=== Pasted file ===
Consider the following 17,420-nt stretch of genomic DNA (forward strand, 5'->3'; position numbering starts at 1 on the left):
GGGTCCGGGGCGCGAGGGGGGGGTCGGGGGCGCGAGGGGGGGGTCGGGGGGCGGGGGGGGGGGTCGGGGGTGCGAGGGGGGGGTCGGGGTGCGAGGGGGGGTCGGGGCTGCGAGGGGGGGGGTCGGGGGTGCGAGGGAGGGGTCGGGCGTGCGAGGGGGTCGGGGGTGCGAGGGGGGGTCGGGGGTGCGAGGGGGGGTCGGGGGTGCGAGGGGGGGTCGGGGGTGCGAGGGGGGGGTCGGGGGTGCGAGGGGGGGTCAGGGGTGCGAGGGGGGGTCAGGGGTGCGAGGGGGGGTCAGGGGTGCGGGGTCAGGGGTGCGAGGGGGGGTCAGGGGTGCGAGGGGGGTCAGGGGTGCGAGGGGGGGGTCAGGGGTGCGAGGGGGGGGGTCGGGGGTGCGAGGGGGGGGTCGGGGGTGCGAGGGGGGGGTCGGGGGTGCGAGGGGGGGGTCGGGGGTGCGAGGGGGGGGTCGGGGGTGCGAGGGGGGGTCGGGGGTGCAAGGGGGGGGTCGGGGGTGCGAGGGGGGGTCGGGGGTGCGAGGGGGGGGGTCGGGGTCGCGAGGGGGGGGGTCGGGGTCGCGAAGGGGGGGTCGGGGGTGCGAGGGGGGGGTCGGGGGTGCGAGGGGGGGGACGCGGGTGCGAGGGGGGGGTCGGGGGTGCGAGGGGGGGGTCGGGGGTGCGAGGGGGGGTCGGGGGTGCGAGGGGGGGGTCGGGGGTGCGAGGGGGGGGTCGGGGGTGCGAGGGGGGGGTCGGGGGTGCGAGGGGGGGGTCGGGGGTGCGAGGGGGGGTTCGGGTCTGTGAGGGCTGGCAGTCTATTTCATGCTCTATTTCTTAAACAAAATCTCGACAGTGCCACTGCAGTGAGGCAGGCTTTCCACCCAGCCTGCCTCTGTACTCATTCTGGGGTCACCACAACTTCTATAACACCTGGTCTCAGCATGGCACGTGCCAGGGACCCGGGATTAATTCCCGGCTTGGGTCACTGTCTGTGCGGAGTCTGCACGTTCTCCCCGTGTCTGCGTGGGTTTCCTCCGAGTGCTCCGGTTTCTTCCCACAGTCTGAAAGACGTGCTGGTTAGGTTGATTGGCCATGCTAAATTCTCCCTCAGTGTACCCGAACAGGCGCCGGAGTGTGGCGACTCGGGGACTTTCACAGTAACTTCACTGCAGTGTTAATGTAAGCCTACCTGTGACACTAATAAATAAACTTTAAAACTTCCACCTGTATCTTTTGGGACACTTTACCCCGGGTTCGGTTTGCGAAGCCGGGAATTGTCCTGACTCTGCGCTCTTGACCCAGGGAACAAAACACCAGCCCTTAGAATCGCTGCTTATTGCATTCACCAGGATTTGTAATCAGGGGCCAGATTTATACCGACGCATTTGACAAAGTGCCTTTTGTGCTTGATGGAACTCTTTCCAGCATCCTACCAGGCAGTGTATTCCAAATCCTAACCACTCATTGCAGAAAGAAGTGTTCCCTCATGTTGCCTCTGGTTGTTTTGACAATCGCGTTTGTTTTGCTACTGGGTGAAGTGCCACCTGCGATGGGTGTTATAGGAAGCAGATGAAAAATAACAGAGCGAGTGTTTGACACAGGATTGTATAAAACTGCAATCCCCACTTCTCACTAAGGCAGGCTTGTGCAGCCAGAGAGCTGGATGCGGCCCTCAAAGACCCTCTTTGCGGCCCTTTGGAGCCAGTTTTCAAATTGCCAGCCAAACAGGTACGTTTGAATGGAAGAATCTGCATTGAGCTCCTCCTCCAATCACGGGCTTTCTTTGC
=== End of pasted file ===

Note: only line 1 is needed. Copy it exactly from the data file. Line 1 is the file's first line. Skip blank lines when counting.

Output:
Consider the following 17,420-nt stretch of genomic DNA (forward strand, 5'->3'; position numbering starts at 1 on the left):